However, high school and college athletes must be thinking about their personal brand as well.

Coaches everywhere are now monitoring social media.

Most programs have people that spend all their time monitoring and reviewing potential recruits’ social media accounts.

They are tired of social media getting athletes in trouble.

Recruiters will avoid players based on their social media.

Caoches from Penn State, Duke and SMU have actually tweeted about how they “dropped” recruits because of their social media presence.

What you do on social media speaks to your character and your judgement.

Don’t let social media keep you from being recruited. Be smart.

If you wouldn’t show your account to your parents or grandparents, what do you think coaches will think?

How To Post and Share Safely

1. Be positive.

If you are going to post something, keep it positive.

No one, especially a coach, wants a negagtive player on their team.

Your tone on social media will come across clearly.

Keep the negativity to yourself and post the positive.

2. Be supportive.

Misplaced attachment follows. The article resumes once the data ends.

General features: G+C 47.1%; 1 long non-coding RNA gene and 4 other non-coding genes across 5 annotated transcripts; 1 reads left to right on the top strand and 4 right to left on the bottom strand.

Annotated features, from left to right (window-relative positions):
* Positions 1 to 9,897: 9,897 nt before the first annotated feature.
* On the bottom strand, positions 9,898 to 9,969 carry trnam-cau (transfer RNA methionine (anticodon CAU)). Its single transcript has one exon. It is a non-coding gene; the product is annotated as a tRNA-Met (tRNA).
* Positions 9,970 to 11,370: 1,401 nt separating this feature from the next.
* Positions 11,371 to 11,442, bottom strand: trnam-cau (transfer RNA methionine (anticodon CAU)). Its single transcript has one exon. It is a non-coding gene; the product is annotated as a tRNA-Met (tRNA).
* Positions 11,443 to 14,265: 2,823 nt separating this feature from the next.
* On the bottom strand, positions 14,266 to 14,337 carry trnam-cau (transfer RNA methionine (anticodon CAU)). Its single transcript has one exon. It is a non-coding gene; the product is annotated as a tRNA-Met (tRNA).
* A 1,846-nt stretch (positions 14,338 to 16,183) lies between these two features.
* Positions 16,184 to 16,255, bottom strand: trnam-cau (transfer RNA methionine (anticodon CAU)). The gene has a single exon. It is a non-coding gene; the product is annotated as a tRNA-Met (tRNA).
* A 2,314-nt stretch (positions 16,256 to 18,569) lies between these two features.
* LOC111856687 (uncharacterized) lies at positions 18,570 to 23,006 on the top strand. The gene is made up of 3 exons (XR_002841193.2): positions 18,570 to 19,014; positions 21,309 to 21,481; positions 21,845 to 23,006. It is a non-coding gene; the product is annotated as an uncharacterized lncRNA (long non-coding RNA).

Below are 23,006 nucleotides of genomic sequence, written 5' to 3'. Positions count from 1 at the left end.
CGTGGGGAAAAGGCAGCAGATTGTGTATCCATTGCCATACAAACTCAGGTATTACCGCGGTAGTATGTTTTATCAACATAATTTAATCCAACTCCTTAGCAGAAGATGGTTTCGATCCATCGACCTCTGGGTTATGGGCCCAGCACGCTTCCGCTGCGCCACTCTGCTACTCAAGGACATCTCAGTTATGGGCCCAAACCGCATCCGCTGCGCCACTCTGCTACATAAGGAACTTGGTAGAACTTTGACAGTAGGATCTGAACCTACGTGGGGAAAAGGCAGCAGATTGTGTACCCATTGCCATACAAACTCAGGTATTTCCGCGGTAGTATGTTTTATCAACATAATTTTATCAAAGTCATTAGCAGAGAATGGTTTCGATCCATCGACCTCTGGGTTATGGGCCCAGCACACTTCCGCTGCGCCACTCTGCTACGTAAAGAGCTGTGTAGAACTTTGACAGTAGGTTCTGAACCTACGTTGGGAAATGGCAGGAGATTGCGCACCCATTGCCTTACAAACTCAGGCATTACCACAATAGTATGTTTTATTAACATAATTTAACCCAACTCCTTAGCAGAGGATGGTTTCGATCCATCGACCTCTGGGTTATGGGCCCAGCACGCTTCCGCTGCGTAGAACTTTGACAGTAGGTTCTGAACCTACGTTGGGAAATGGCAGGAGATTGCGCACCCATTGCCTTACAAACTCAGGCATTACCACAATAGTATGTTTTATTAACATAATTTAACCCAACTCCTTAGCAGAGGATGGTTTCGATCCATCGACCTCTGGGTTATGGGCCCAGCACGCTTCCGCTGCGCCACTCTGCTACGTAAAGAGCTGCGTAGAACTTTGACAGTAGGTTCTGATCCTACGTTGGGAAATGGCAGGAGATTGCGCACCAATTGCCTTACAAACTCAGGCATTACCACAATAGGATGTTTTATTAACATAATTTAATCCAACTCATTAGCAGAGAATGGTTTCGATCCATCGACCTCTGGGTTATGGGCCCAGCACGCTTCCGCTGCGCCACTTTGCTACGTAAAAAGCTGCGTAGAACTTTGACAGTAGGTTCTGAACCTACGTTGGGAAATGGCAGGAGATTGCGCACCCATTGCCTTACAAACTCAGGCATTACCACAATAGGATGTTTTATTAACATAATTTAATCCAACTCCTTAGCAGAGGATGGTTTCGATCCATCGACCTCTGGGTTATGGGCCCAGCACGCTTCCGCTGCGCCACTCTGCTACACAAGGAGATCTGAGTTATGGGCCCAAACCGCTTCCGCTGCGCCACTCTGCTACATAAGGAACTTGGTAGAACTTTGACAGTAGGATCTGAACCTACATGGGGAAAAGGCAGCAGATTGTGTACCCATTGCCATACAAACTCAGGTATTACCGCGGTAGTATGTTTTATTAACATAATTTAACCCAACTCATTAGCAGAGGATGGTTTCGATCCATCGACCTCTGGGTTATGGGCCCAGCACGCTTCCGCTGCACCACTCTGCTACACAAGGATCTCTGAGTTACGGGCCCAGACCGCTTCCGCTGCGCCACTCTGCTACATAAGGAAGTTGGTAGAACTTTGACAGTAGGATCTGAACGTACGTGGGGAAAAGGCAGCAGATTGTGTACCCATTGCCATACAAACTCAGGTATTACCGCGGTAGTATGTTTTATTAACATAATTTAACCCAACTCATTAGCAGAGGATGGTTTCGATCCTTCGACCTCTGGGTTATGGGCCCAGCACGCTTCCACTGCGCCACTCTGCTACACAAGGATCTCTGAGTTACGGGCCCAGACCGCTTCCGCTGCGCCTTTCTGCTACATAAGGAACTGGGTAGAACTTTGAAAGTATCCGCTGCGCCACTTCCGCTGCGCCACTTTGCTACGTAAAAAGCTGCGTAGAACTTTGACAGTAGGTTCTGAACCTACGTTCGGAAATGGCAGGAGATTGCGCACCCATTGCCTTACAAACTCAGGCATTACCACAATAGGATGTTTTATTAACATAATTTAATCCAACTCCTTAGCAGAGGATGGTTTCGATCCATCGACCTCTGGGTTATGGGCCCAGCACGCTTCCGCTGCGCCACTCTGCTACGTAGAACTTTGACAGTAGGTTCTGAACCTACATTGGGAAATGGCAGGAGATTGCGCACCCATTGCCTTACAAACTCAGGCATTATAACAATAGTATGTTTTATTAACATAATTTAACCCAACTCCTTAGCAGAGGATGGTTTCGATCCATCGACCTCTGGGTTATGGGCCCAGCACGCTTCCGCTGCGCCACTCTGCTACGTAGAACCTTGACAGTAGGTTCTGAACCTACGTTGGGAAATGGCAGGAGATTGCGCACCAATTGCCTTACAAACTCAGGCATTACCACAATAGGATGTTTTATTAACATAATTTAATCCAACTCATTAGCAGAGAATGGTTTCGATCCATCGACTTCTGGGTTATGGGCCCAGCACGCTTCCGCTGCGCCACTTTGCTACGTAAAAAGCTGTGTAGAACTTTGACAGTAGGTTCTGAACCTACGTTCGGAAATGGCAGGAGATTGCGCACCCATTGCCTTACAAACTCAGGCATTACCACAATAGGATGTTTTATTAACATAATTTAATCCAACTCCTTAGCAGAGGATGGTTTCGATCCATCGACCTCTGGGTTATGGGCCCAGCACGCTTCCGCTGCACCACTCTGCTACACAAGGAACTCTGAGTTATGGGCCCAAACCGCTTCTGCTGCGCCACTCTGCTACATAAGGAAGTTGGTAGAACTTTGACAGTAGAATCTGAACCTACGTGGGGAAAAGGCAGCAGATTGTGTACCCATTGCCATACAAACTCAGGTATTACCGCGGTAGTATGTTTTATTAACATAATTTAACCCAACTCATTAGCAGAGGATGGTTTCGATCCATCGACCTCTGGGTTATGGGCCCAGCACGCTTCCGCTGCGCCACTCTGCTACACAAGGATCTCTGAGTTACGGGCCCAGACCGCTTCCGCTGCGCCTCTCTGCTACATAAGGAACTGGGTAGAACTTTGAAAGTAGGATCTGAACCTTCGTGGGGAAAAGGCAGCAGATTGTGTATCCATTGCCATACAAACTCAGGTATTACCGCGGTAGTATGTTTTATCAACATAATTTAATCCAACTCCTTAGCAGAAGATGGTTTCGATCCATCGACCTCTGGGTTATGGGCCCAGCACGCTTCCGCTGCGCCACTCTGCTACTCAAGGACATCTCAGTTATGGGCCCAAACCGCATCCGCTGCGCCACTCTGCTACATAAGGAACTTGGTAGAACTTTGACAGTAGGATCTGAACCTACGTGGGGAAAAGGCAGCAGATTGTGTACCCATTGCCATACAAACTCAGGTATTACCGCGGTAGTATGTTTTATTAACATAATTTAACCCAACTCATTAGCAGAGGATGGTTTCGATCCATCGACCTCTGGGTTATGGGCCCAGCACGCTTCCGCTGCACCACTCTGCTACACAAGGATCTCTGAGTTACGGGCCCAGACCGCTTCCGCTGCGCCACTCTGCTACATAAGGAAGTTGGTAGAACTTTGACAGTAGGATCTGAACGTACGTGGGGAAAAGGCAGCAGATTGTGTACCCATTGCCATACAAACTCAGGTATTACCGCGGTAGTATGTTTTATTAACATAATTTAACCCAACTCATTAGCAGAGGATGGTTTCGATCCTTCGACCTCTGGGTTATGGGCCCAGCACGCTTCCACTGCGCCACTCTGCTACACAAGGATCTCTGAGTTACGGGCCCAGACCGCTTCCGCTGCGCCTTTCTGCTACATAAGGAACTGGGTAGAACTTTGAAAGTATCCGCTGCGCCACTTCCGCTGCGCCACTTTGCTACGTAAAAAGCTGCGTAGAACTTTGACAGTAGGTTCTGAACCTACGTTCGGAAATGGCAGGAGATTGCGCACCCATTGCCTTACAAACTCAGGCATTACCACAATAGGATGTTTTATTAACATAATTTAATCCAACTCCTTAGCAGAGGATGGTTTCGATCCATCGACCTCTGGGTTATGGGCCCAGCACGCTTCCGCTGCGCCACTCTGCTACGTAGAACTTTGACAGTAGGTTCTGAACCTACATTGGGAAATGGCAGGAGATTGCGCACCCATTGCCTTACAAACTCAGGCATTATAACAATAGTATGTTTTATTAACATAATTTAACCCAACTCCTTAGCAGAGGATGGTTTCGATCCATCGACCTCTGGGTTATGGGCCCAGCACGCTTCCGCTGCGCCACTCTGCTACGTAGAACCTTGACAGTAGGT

How can you help others?

Lift someone up. Make someone else’s day better.

Be there for your classmates, friends and teammates.

3. Share news around your sport, school or your teammates.

What’s happening in your sport?

What information can you share that others might find interesting?

People on social media want to be informed.

4. Engage with people you admire.

Today you can interact with nearly anyone through social media.

Who are the athletes and leaders that you look up to?

Follow them and get in on their discussions.

Just be respectuful and contribute to the discussion.

5. Stay out of arguments.

Whether or not they want it, athletes are public figures.

That also means they can be targets.

Athletes have fans but they often have just as many people who want to see them fail.

Don’t get caught up in the negative stuff.

It’s easy to get baited but you need to ignore the negativity.

Never engage in an argument on social media.

It’s always best to walk away.

If you you found value with today’s post please like, comment and share.

Play Big!


Coach Steve

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How to Win in the Off-Season

How to Win in the Off-Season

We often get the question, “What should my kid be doing during the off-season?”

A football season takes a great deal from a player both physically and emotionally.